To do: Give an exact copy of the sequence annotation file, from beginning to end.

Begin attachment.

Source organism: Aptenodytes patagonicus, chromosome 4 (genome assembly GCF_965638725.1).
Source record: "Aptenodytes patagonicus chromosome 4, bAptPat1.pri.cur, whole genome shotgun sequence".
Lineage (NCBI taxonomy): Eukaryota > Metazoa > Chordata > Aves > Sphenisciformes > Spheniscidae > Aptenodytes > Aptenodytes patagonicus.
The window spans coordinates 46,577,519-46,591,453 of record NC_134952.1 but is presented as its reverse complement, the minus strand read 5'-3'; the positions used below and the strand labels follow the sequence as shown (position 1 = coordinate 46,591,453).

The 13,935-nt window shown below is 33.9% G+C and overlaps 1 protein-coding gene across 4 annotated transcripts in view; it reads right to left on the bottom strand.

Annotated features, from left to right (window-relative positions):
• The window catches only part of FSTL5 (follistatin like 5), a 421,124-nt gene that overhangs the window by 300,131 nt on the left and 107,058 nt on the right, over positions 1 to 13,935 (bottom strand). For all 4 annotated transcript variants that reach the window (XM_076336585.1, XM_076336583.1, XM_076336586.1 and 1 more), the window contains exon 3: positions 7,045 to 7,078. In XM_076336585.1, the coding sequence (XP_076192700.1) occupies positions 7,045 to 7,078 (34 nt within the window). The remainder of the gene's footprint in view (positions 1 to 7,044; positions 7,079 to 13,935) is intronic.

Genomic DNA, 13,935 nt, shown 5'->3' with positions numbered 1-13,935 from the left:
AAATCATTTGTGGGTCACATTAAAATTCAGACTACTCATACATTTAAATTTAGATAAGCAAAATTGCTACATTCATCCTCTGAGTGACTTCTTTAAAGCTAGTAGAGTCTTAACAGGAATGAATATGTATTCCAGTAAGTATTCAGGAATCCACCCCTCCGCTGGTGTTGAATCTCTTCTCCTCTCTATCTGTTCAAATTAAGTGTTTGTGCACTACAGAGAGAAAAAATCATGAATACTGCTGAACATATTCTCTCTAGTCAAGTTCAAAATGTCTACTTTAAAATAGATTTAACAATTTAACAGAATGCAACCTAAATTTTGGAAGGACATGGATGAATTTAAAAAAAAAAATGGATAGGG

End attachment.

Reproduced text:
Source organism: Aptenodytes patagonicus, chromosome 4 (genome assembly GCF_965638725.1).
Source record: "Aptenodytes patagonicus chromosome 4, bAptPat1.pri.cur, whole genome shotgun sequence".
Lineage (NCBI taxonomy): Eukaryota > Metazoa > Chordata > Aves > Sphenisciformes > Spheniscidae > Aptenodytes > Aptenodytes patagonicus.
The window spans coordinates 46,577,519-46,591,453 of record NC_134952.1 but is presented as its reverse complement, the minus strand read 5'-3'; the positions used below and the strand labels follow the sequence as shown (position 1 = coordinate 46,591,453).

The 13,935-nt window shown below is 33.9% G+C and overlaps 1 protein-coding gene across 4 annotated transcripts in view; it reads right to left on the bottom strand.

Annotated features, from left to right (window-relative positions):
• The window catches only part of FSTL5 (follistatin like 5), a 421,124-nt gene that overhangs the window by 300,131 nt on the left and 107,058 nt on the right, over positions 1 to 13,935 (bottom strand). For all 4 annotated transcript variants that reach the window (XM_076336585.1, XM_076336583.1, XM_076336586.1 and 1 more), the window contains exon 3: positions 7,045 to 7,078. In XM_076336585.1, the coding sequence (XP_076192700.1) occupies positions 7,045 to 7,078 (34 nt within the window). The remainder of the gene's footprint in view (positions 1 to 7,044; positions 7,079 to 13,935) is intronic.

Genomic DNA, 13,935 nt, shown 5'->3' with positions numbered 1-13,935 from the left:
AAATCATTTGTGGGTCACATTAAAATTCAGACTACTCATACATTTAAATTTAGATAAGCAAAATTGCTACATTCATCCTCTGAGTGACTTCTTTAAAGCTAGTAGAGTCTTAACAGGAATGAATATGTATTCCAGTAAGTATTCAGGAATCCACCCCTCCGCTGGTGTTGAATCTCTTCTCCTCTCTATCTGTTCAAATTAAGTGTTTGTGCACTACAGAGAGAAAAAATCATGAATACTGCTGAACATATTCTCTCTAGTCAAGTTCAAAATGTCTACTTTAAAATAGATTTAACAATTTAACAGAATGCAACCTAAATTTTGGAAGGACATGGATGAATTTAAAAAAAAAAATGGATAGGG